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neuro exam 3 (copy)


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copy deck
what is the difference between the retinal field and the visual field?

how does retinal field project onto visual cortex?
v= left or right view from each eye
r= view on retina of opposite visual field

retinal field project to the corrosponding side of the visual cortex (RRF to RVC, LRF to LVC)
how are nasal/temporal visual fields projected onto retina and the visual cortex?
Nasal: to lateral retinal field and ipsilateral cortex to eye ball

Temporal: to medial retinal field and contralateral cortex to eyeball
how are superior and inferior quandrants projected on retina and vis. cortex?
superior VF projects below calcarine fissure in occipital lobe

inferior projects above it
describe the neuronal pathway of visual information
optic fibers, retinal ganglion cells, exit eyeball, optic disk. enter cranial cavity, optic chiasm (lateral geniculate body or superior colliculus), thalamus (optic radiation fibers), visual cortex
What is a homonymous visual deficit versus a heteronymous visual deficit? Where is the breakdown neuronally?
homo: same VF of both eyes (rt or left). optic tract, geniculatebody, or geniculocalcarine fissure lesion

hetero: rt FV for one, left for other. Optic chasm lesion
VF defecits for lesion on optic nerve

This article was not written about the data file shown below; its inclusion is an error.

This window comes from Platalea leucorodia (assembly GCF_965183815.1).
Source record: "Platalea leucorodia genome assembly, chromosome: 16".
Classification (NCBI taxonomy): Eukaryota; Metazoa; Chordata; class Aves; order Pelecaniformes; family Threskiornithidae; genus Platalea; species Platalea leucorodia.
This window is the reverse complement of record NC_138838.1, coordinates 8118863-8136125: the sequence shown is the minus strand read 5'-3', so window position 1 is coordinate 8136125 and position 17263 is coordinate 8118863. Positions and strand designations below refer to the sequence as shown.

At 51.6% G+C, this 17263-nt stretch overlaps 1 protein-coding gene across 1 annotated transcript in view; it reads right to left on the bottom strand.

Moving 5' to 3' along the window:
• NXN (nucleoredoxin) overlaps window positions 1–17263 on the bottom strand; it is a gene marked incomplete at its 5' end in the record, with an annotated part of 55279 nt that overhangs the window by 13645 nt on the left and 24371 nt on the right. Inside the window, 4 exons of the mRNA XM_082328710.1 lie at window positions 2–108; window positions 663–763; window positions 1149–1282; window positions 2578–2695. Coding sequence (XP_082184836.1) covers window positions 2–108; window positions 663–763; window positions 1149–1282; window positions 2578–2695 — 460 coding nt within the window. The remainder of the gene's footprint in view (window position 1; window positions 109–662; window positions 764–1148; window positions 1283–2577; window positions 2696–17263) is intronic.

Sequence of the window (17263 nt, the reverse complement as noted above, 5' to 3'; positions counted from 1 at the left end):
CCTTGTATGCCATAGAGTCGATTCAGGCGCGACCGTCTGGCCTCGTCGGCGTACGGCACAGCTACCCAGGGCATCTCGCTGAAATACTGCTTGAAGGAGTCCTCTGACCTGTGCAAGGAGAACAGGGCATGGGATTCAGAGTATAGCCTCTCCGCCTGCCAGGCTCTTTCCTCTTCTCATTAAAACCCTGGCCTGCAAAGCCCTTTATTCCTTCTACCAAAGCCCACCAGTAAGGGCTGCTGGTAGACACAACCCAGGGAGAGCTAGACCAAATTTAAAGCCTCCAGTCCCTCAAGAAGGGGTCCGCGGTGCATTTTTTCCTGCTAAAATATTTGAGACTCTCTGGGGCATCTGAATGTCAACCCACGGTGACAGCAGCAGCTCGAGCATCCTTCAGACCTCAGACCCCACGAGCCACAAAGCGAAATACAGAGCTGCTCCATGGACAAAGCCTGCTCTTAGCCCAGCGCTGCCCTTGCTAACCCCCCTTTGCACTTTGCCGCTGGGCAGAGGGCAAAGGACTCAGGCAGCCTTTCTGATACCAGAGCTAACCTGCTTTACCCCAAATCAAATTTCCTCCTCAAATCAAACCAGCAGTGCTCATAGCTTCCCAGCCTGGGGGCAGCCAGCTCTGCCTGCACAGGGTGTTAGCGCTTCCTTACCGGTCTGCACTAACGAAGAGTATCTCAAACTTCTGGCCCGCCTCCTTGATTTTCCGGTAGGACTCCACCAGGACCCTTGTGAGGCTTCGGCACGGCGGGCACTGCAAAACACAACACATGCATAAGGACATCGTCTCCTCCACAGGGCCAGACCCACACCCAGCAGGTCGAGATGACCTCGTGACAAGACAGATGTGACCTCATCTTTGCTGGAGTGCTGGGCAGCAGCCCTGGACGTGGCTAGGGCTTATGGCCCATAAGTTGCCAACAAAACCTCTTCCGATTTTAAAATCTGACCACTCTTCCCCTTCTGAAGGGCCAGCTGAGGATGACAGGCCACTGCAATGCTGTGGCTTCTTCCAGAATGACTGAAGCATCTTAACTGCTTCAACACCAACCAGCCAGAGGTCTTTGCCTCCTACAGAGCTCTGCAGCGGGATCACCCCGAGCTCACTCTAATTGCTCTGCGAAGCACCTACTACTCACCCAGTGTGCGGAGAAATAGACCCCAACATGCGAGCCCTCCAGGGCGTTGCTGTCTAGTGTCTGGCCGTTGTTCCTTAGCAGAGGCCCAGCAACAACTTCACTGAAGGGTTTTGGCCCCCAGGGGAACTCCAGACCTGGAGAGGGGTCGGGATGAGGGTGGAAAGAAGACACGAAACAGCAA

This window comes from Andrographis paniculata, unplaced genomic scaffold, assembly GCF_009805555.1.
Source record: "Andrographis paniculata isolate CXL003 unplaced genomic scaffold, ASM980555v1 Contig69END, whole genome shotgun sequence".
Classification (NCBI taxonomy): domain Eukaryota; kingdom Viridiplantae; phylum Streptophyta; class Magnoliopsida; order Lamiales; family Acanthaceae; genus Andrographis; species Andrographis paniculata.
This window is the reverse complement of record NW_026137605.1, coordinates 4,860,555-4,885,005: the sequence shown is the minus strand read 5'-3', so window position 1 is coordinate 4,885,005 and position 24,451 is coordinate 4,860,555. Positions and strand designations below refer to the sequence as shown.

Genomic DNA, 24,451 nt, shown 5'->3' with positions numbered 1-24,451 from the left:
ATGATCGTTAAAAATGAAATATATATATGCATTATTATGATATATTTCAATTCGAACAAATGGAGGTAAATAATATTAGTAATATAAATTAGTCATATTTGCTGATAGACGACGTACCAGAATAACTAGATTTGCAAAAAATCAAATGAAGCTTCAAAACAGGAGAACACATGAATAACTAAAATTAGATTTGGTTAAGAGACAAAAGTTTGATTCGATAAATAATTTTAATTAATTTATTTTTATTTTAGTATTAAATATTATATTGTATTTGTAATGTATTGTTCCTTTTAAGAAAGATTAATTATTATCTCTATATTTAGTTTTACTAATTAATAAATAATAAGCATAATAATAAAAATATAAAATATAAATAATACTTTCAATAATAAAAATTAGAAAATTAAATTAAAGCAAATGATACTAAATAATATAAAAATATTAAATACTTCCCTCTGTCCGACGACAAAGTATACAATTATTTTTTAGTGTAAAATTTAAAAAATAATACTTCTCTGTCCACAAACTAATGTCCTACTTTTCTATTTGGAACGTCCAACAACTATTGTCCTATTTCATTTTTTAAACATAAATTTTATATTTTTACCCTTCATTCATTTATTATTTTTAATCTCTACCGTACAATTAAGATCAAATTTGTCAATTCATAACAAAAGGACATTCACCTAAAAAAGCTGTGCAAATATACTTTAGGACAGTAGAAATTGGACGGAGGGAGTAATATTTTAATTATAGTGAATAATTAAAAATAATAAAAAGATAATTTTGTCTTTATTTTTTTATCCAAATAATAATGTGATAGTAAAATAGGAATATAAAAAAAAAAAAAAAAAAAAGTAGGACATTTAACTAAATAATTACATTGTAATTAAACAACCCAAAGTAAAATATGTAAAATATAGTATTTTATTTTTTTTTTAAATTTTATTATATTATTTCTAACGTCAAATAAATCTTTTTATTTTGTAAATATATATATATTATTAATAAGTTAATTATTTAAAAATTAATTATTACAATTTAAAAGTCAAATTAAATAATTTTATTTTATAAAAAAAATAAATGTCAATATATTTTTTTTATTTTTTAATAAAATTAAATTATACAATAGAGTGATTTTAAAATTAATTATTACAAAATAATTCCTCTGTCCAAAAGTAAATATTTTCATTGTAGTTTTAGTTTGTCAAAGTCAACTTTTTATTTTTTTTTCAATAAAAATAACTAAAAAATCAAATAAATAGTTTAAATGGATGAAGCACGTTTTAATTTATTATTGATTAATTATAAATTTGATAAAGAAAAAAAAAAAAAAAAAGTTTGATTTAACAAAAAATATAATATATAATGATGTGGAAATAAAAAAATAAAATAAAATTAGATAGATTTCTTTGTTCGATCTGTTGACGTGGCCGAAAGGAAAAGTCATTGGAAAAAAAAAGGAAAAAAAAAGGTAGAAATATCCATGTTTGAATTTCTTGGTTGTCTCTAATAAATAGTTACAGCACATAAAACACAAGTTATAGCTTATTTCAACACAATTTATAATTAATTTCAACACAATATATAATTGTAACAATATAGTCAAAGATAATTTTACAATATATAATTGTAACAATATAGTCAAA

blindness to same eye (or to one VF, if lesion only affects part of nerve)
VF defecits for lesion on optic tract
homonymous hemianopsia
VF defecits for lesion on optic chasm
both fibers from nasal retinas: Biltemporal heteronymous hemianopsia (blind in temporal VFs)
one fiber: isilateral temporal part of retnina, nasal hemianopsia in one eye
VF defecits for lesion on optic radiation fibers
outer geniculocalcarine: left upper quadtranopsia
dorsal geniculocalcarine: right upper quadtranopsia
VF defecits for lesion on the occipital lobe
visual agnosia (doens't recognize visual stimuli)
prosopoagnosia (doen'st recognize faces)
What specific thalamic nuclei serve as major gateways for transmission of auditory and visual information? Where do these nuclei project in the cortex?
aud: medial geniculat ebody (to heschls gyrus)

vis: lateral geniculate body (to occipital lobe)
where is the inferior colliculus and what is it's function?
-auditory and visual reflexes coordinated here
-lateral lemniscus fibers ascend via pons to here
-located in the midbrain
where is the superior colliculus and what is it's function?
-in midbrain, rostral to inferior colliculus
-mediates visual reflexes
where is the pineal gland and what is it's function?
-located rostro-dorsal to superior colliculus